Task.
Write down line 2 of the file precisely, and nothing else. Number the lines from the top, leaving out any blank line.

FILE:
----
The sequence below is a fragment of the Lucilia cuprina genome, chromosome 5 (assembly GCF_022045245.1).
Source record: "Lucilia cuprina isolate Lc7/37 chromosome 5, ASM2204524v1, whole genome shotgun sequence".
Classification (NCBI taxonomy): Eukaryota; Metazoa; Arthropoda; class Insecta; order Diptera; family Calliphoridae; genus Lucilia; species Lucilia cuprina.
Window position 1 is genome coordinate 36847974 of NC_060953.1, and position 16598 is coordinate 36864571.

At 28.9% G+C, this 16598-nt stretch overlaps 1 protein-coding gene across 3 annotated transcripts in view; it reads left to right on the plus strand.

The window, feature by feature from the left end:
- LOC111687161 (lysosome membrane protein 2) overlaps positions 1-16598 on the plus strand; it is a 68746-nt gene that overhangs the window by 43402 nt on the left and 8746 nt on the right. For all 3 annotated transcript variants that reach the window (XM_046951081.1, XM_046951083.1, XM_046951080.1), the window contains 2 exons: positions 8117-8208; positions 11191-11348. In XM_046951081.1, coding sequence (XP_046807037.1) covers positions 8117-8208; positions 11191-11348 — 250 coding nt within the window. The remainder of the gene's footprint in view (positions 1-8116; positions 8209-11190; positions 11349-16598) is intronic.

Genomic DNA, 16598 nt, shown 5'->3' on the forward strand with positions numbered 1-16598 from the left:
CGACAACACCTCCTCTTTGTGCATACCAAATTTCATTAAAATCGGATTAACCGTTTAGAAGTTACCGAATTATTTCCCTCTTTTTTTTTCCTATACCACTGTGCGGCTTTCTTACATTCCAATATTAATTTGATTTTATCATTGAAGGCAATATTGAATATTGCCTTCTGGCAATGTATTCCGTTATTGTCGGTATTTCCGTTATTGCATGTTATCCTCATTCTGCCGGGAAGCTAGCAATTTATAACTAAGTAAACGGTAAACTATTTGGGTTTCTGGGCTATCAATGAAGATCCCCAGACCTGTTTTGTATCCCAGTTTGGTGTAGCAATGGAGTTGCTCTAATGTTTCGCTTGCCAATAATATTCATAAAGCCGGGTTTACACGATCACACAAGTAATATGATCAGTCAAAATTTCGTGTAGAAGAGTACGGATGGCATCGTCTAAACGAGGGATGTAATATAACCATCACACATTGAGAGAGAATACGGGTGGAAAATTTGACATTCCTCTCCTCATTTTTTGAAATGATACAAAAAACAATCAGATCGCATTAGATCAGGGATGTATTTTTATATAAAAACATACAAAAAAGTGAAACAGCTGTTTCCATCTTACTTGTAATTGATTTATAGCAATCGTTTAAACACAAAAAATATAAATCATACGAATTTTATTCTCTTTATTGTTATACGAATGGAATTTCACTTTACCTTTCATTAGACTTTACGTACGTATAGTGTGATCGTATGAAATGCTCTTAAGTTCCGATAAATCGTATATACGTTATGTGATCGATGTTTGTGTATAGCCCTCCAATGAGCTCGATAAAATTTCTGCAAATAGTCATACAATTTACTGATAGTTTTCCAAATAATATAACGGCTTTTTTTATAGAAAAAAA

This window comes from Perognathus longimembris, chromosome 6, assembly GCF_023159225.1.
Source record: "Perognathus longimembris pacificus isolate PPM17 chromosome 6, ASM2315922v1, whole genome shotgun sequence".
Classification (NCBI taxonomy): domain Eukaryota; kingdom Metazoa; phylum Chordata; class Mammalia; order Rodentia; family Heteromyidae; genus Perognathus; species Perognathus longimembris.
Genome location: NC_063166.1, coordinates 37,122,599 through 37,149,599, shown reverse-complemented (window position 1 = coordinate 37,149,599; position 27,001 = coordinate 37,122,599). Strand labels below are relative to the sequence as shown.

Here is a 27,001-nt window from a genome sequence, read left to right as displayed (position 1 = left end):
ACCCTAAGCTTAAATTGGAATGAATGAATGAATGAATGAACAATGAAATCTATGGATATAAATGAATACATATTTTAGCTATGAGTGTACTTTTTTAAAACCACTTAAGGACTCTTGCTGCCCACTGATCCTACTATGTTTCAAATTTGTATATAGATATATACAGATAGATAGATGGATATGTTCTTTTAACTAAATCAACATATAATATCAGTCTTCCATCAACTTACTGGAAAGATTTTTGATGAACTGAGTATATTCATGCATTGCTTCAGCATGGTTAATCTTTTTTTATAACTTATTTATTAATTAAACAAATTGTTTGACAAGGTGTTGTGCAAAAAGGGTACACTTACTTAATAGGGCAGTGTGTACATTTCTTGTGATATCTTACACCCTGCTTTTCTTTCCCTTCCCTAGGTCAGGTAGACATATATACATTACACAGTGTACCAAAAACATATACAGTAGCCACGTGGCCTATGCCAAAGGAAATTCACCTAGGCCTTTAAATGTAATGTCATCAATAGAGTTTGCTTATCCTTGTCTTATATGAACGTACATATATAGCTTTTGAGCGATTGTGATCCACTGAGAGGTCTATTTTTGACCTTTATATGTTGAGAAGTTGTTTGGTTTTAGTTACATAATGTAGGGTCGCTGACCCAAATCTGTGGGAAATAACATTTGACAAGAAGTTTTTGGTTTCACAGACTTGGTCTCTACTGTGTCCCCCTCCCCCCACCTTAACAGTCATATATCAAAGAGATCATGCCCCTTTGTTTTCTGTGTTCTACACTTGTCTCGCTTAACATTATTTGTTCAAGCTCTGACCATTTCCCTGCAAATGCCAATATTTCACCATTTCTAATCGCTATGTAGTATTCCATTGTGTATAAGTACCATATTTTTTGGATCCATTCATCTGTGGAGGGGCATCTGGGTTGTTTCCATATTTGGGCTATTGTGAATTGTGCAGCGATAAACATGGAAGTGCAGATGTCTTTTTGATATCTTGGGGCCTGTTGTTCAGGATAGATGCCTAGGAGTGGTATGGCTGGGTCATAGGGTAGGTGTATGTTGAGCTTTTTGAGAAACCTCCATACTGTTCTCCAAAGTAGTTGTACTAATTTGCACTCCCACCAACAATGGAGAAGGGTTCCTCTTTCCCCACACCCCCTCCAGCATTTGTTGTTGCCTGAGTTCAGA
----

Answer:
Source record: "Lucilia cuprina isolate Lc7/37 chromosome 5, ASM2204524v1, whole genome shotgun sequence".